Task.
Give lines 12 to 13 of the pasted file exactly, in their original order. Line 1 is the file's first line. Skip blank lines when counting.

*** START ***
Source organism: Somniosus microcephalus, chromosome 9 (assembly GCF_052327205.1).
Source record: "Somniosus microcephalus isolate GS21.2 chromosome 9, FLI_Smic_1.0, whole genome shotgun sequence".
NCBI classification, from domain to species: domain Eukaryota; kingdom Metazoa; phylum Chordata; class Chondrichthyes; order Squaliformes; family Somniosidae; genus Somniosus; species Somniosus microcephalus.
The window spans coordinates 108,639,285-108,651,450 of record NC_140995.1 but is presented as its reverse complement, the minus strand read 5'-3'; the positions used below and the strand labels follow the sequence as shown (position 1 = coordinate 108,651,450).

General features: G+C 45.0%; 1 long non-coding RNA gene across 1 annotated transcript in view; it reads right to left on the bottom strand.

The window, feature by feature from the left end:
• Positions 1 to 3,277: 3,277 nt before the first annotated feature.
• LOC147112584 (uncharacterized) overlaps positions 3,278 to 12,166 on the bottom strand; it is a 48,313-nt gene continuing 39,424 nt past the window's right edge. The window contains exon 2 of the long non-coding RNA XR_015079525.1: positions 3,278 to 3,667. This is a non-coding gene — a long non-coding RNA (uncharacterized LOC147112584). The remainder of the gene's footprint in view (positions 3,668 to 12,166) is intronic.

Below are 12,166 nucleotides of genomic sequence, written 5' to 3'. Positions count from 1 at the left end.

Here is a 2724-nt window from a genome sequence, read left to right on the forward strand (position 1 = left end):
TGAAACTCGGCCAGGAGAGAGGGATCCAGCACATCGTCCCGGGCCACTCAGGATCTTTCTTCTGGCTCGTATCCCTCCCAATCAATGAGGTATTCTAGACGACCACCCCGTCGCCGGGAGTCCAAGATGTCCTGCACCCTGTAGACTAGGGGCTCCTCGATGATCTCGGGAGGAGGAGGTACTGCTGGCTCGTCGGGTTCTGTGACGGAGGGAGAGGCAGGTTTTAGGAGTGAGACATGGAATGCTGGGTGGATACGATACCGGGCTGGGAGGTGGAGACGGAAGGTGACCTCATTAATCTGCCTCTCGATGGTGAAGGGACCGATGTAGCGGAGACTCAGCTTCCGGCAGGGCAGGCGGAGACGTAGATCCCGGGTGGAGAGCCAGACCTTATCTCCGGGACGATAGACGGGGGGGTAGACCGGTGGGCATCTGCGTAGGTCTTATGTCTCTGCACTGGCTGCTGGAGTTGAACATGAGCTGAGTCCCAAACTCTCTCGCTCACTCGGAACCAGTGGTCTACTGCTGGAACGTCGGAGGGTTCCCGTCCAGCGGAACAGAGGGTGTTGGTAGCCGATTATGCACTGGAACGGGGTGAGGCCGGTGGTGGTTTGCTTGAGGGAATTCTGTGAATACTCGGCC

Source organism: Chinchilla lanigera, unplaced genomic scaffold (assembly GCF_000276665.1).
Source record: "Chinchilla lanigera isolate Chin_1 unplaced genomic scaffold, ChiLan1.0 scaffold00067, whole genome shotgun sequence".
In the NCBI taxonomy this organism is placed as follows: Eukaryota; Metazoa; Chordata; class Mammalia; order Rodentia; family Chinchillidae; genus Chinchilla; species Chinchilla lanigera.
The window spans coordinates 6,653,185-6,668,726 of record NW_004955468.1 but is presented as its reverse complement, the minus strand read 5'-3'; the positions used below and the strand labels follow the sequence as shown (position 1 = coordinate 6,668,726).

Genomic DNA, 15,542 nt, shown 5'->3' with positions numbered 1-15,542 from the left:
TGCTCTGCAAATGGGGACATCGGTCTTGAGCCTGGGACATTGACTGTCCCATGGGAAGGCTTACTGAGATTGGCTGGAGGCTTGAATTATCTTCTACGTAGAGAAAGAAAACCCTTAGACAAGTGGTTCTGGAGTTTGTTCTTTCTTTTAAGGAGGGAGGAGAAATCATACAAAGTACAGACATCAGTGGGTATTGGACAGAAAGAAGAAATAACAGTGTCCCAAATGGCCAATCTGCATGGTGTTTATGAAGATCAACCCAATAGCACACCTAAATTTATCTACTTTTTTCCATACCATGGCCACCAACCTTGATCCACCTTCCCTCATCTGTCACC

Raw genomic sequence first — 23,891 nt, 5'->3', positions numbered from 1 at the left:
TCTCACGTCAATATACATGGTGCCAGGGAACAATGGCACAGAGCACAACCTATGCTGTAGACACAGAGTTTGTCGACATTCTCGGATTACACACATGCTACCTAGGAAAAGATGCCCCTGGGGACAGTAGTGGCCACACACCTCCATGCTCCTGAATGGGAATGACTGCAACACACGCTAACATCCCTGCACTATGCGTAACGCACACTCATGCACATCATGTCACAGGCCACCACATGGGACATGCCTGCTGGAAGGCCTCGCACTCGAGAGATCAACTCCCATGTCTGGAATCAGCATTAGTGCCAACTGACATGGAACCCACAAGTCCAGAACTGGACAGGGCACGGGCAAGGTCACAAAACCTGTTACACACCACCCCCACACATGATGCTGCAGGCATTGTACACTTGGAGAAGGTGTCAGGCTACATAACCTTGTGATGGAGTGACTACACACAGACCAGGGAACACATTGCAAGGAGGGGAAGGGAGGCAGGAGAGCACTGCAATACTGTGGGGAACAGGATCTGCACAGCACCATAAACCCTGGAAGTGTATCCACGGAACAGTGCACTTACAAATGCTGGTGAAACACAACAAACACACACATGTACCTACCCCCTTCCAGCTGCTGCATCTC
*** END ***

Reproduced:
Source organism: Chinchilla lanigera, unplaced genomic scaffold (assembly GCF_000276665.1).
Source record: "Chinchilla lanigera isolate Chin_1 unplaced genomic scaffold, ChiLan1.0 scaffold00067, whole genome shotgun sequence".